Edge applications are increasingly involved in processing data and analytics, using the machine-learning (ML) algorithm that helps internet of things (IoT) devices to make quick decisions and deliver reliable quasi-autonomous services.
Edge devices for IoT require a lot of computing power to meet these demanding demands. Michela Menting, cybersecurity applications research director at ABI Research, shares strategies to enhance the security of IoT edge processors on devices.
Since edge computing may be a source of sensitive information (regulated commercial, proprietary, etc. ), edge devices must be equipped with security features that can provide adequate security.
3 Ways to Ensure Security for IoT Edge Device Processors
An extremely high degree of security is needed to ensure that edge computing platforms operate securely and are sufficiently protected from malicious actors.
#1. Leveraging MCUs and MPUs
There are many methods to secure edge devices and their functions. A hardware-based approach to security is generally preferred over a solely software-based approach.
The benefit of IoT devices is that they are equipped with sufficient processing capabilities and memory to handle high-level security procedures reasonably quickly.
IoT devices come with varying levels of processing power. Low-power devices tend to employ microcontrollers (MCUs), and devices with more computing power typically use microprocessors (MPUs) instead.
Today, a growing variety of IoT devices utilize the MCU and MPU in a hybrid form. For IoT edges, MPUs are favored for high-performance computing applications.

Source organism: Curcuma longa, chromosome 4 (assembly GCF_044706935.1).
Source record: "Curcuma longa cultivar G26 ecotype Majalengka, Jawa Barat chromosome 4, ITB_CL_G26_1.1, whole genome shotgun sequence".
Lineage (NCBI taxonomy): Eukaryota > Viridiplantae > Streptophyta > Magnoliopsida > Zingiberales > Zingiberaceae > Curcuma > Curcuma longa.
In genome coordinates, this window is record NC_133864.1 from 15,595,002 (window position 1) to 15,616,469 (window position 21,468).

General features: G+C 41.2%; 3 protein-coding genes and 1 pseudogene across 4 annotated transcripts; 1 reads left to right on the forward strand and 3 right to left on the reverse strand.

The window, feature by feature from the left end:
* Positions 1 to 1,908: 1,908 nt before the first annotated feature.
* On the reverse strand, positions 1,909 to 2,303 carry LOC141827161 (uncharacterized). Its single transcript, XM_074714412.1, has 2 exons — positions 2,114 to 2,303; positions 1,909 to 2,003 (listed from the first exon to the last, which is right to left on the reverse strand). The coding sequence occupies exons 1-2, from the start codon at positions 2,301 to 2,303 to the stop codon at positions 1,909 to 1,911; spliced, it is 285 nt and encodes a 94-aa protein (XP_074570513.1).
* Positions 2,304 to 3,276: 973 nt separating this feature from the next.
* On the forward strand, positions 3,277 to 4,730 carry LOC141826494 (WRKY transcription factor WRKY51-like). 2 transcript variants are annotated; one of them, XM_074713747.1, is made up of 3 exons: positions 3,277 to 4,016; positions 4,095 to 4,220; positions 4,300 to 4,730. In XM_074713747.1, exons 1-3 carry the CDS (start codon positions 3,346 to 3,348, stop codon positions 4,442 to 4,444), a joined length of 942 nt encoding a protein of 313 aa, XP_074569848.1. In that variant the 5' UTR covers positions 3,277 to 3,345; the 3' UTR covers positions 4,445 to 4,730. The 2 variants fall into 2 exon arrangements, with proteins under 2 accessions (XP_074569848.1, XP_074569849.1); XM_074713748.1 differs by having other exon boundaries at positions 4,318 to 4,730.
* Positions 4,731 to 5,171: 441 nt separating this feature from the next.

A wide range of security options is available in the MPU market since many of the technologies derived from general mobile and computing ecosystems can be readily adaptable for IoT Edge devices.
Trusted execution environments (TEE) specifically is a well-established and widely-used technology for smartphones and has been used for over a decade to secure the security of payment and content applications.
Because edge devices have similar computing capabilities to smartphones, TEEs can find an appropriate market addressable inside the IoT edge ecosystem and, more importantly, beyond it, to an edge in the cloud.
The security features available at the firmware and silicon level in devices with edge capabilities can be varied.
With Secure hardware (e.g., an embedded security element or module), an element of trust is incorporated into the device, thereby providing an anchor of trust that can extend from silicon to the cloud.
They offer a secure computing base on which various security features can be activated by booting the device, running secure software on a secure OS (OS) and enabling secure lifecycle management for the device, and connecting to cloud services ancillary as well as back-end systems.
#2. Processor-based Security Strategies
Security features based on processors are typically enabled by integrating security IP blocks.
These could include programmable root trust cores and physically not clonable functionalities (PUFs) as well as Random Number Generators (RNGs) and unique IDs secure sockets layer (SSL)/transport layer security (TLS) support encryption, secure enclaves, and cryptographic blocks.